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Investment in France: Real Estate, Equities and Other Sectors to Watch

France has not been mentioned in the financial news much lately, and for good reason. The country is still stable and fundamentals still strong, as most analysts seem to take the position that the recent election of Socialist President Francois Hollande does not portend significant changes in the economic outlook for France. Any presumed uncertainty about the French financial infrastructure has already been factored into the market, and an opportunity may well be worth serious consideration.

As the world’s third largest beneficiary of foreign investments, the country boasts of the presence of 23,000 foreign companies operating on its soil. The attractive investment environment of France was substantiated in 2011 with the confirmation of 698 foreign investment projects.

France has always been high on the list of preferred tourist destinations, and investors can easily combine business with pleasure without the guilt.

Administrative restrictions are minimal and formalities have been streamlined to the point that registering a company online may only take a few hours and the business can be up and running in no time.

Sectors Of Interest When Thinking of an Investment In France

  • Real Estate: Residential properties are still fairly priced and strict purchasing laws are designed to protect buyers against unscrupulous sellers and property financing for foreigners is readily available and easy to obtain. The capital gains rate recently dropped to 16%, whereas exemptions exist for properties that have been owned for 15 years or more.
  • On the commercial side, Cushman & Wakefield reported a 43% jump in investments in the first three quarters of 2011 to 9.9 Billion euros and supply is furthermore expected to fall in the near future. The region comprising of Paris and the Ile de France, which accounts for 20% of the population and 30% of GDP, also received more than two thirds of total commercial investments, with Paris still only second to London in terms of desirability in 2011. Hence, the increasing attractiveness of provinces is being recognized.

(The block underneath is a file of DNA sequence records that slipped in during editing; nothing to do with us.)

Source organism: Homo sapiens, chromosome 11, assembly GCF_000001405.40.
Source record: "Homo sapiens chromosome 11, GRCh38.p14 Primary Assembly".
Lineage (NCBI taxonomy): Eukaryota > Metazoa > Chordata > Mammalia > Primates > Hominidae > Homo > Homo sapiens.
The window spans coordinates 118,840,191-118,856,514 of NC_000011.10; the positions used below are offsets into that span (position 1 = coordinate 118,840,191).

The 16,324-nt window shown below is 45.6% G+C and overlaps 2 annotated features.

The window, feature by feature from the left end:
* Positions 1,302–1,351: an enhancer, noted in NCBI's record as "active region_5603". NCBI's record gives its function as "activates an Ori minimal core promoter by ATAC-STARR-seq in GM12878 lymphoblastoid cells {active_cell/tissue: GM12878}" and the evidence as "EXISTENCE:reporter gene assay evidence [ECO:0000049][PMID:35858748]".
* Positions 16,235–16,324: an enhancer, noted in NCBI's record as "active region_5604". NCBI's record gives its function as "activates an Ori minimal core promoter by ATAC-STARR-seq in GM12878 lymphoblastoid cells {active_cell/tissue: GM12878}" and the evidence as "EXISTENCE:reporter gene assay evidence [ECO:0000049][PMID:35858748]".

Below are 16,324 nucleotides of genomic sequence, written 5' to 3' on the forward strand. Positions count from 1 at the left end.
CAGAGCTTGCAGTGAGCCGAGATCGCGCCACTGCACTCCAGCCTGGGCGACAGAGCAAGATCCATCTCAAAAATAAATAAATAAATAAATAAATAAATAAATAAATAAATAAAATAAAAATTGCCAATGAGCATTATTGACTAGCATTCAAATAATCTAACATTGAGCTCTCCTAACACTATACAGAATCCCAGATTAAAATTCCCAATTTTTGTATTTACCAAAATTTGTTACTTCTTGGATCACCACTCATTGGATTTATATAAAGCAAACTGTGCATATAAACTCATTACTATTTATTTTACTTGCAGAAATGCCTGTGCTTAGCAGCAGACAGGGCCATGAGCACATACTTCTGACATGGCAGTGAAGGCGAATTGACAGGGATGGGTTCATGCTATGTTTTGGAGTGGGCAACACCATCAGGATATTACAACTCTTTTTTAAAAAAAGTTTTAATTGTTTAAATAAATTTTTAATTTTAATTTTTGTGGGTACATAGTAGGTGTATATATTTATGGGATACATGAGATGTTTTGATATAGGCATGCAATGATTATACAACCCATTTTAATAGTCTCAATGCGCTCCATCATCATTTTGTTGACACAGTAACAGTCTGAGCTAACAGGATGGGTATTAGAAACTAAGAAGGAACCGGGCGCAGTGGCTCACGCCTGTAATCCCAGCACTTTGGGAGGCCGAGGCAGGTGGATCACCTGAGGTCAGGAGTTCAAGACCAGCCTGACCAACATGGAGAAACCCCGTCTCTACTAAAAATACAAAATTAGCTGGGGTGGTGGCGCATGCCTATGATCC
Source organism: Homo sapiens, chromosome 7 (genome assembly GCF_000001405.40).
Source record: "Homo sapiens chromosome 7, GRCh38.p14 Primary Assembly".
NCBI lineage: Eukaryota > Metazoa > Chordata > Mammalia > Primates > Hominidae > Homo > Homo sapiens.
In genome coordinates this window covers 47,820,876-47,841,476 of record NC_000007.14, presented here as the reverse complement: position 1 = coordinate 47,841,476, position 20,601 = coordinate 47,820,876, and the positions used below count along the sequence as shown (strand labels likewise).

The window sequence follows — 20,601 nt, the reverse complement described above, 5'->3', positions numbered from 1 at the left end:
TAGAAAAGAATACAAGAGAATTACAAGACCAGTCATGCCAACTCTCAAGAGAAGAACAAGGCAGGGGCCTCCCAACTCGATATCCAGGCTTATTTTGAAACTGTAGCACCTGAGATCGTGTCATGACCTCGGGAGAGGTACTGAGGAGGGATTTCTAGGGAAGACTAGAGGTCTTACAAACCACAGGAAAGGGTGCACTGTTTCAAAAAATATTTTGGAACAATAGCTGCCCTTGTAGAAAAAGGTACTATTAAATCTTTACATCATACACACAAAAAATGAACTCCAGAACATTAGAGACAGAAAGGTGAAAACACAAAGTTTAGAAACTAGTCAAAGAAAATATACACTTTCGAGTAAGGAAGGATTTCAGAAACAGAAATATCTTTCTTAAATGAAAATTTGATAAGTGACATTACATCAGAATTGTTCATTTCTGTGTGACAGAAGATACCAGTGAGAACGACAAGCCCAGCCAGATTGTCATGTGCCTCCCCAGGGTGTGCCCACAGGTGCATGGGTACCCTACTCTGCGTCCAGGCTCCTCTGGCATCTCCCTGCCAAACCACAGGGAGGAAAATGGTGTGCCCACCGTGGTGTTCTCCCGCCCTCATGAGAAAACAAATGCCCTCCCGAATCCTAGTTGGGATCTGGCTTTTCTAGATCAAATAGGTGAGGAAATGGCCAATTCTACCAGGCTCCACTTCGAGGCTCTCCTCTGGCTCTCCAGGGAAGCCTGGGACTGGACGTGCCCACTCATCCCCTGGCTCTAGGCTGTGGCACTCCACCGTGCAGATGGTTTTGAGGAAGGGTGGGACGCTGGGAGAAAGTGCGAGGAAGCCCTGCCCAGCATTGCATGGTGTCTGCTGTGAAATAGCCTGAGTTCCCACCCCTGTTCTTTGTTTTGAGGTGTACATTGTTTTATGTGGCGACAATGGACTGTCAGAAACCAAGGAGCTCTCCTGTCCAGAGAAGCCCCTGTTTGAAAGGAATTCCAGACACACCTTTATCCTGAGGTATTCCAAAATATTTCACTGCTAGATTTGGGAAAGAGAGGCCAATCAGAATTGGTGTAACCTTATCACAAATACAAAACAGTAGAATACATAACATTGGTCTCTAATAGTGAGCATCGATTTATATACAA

• Equities: Morningstar reports that the benchmark CAC-40 index still sports a 9.9 times forward earnings ratio, among the lowest in Europe. Caveat: some mutual funds and ETFs may still be loaded with European bank exposure, therefore individual stocks may be preferred, especially those paying decent dividends, and the credit default swap market can give informational insight into the risk of default or bankruptcy, with $90 to protect $10,000 a solid benchmark.
  • Venture Capital: All 80 of France’s universities have a startup incubator to facilitate the transfer of research and technology into spin off startups, with each incubator assisting roughly 100 technology startups in all critical academic and scientific fields, such as chemical, physical, or pharmaceutical. Strong support from academic resources and facilities remains a vital key feature of this setup. Nevertheless, startup investment in France is still in its infancy and lags far behind its U.S. counterpart. French venture capitalists concentrate mainly on later stage companies, and therefore, startup valuation is kept at a very low level, enabling savvy angel investors to pick up the best and latest technologies at the lowest price possible.

Overall. When searching for an investment in France, investors can always look forward to leisurely reviewing business proposals at their local favorite café.

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